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To Sketch or Not to Sketch

Painting is about creativity. The question artists often ask themselves is, “Should I plan out my painting or simply follow my creative instincts?” The answer is not an easy one, but here are a few things to consider the next time you find yourself staring at a new canvas.

What, or who, is your subject?

In many ways, you decide this unconsciously before beginning a painting, but you might find that mapping out what you want to say before putting oil paint to canvas is helpful in creating a meaningful piece of artistic expression.

What is your layout?

Will your vision be expressed horizontally or vertically? Do you want the feeling of space or of height? There are many different canvas sizes and shapes, so consider how the piece should answer these questions when choosing your acrylic or oil painting layout.

What is the scale?

Much like layout, the size of your piece is critical to adequately conveying your ideas. If you want to paint a small ship at sea, a postcard sized canvas might help give the impression of looking through binoculars and seeing a man in a rowboat far off, defying the frothing whitecaps. Or you might want to paint the breathtaking hugeness of a stadium where athletes are competing for a college title. In that case, a much larger venue might be appropriate to reach your desired results.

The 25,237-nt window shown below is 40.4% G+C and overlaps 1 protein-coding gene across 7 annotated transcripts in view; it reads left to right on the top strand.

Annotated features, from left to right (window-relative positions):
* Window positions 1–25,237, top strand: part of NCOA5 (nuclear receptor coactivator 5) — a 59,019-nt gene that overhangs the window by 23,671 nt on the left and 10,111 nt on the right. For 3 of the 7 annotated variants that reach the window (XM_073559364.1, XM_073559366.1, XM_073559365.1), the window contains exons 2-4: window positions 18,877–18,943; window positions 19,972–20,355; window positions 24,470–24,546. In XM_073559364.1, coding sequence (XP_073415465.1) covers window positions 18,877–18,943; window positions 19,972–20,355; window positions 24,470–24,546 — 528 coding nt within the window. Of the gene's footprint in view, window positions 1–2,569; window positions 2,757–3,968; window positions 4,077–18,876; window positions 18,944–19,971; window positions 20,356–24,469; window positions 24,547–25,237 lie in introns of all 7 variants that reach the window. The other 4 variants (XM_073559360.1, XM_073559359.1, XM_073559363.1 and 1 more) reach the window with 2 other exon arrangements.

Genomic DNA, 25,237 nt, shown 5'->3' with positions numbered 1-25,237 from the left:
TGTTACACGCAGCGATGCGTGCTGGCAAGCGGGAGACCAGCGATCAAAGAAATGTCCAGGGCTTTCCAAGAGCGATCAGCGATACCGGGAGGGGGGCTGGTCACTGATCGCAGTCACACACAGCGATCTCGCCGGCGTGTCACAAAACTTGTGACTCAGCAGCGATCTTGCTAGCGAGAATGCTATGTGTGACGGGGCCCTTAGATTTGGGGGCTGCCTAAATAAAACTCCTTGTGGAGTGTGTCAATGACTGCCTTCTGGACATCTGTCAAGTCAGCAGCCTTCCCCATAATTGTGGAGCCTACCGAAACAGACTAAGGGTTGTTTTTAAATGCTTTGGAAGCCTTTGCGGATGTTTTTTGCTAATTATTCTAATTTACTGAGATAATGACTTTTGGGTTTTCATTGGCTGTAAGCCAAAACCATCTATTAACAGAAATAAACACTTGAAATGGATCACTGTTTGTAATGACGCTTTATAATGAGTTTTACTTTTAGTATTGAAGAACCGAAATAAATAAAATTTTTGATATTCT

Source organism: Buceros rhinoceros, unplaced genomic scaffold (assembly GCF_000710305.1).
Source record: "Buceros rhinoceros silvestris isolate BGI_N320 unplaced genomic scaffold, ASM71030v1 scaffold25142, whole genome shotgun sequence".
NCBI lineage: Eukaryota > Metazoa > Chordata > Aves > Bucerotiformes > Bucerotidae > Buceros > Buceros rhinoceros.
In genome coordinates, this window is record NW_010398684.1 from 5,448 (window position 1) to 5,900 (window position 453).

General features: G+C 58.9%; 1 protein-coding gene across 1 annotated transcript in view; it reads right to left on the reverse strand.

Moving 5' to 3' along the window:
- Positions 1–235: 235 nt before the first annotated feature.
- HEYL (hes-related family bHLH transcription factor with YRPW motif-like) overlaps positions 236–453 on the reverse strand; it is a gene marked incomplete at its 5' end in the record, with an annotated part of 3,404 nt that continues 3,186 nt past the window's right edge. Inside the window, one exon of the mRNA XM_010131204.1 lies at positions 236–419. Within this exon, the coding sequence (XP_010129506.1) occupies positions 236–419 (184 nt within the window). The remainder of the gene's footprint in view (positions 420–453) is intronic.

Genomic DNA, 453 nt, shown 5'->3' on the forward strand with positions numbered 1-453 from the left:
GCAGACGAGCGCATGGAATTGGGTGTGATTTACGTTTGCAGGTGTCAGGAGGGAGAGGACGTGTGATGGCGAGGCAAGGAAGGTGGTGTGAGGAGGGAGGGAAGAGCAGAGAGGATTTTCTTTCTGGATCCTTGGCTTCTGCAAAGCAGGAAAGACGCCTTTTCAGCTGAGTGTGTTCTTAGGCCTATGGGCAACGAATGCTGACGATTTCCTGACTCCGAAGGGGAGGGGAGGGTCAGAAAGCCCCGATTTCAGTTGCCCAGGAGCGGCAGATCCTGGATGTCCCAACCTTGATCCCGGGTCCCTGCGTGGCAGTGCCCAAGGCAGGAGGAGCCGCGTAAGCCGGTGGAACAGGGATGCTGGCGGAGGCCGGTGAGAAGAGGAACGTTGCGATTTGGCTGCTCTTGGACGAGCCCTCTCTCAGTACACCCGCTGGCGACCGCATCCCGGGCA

What medium will best present your idea?

If you want to paint that man at sea, will you show the texture of the water? In that case, the right medium might be something that offers proper three-dimensional power to the waves. This in particular has bearing on your choice of acrylic or oil paints, where painting in layers is very different. Using paints thickly or thinly is also a conscious choice best made before beginning, as getting viscosity right can be a time-intensive task.

Choose your surface

Deciding on the right surface depends on the type of texture of your final product. If a rough texture works well, choose a rough canvas. If you want something smooth, perhaps linen would work better. Again, this is an important part of the planning process that will aid in your creation of a great painting.

Will you sketch or not?

After having gone through the above planning process, it is probably wise to do a fine pencil sketch of your piece. This will give you a great idea of how well you have planned, and the final outcome. If you have chosen a canvas that is too small, sketching can help you determine that early on before you waste time, energy and materials.

Many artists buy several different canvas sizes and do several sketch versions before deciding on the best layout. This is much like playing music at different speeds until a song is just right. It doesn’t undermine your creativity; it just focuses it so that you can end up with the best piece of art possible. After all, you spent a lot of time and money to get to this point. Make your final piece of artwork the very best it can be!

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